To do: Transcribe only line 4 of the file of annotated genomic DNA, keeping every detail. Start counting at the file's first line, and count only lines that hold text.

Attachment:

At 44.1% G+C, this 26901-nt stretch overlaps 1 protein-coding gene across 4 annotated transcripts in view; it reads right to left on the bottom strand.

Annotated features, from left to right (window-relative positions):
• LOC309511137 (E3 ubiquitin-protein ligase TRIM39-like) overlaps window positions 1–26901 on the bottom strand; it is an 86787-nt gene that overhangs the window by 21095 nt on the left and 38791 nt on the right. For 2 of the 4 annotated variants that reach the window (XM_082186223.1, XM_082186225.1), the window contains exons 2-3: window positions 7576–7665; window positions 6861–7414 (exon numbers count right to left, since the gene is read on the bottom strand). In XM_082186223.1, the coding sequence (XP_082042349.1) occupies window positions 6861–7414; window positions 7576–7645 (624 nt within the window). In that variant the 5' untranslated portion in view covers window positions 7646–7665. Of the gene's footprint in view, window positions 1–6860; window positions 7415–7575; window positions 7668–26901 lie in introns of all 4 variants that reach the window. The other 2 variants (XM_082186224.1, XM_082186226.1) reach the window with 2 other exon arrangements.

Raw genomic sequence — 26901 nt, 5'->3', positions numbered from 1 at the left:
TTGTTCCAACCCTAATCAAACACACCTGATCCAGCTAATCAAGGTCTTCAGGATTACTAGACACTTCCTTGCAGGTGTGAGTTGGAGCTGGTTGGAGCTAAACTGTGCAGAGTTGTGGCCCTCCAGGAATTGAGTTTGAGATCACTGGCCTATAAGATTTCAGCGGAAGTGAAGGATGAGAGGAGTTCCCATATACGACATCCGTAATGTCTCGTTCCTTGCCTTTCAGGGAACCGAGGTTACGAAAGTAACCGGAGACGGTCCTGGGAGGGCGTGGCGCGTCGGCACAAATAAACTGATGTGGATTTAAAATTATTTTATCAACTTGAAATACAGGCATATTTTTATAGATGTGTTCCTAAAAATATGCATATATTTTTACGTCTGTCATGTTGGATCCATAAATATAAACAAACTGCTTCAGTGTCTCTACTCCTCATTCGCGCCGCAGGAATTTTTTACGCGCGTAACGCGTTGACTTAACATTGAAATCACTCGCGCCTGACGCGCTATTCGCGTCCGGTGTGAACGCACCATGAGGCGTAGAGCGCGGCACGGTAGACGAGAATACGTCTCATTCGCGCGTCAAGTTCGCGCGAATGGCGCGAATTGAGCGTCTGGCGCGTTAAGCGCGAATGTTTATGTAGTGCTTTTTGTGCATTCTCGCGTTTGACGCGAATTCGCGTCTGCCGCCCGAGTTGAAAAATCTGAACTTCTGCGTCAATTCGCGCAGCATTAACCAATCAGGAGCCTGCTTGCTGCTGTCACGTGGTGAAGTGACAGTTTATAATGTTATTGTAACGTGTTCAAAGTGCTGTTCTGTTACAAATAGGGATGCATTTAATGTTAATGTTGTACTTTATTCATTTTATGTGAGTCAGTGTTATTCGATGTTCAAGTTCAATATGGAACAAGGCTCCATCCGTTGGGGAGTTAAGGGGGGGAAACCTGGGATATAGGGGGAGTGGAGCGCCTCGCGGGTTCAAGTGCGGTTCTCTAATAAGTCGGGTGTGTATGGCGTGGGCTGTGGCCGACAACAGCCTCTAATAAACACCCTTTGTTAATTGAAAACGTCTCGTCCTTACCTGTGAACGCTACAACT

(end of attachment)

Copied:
Raw genomic sequence — 26901 nt, 5'->3', positions numbered from 1 at the left: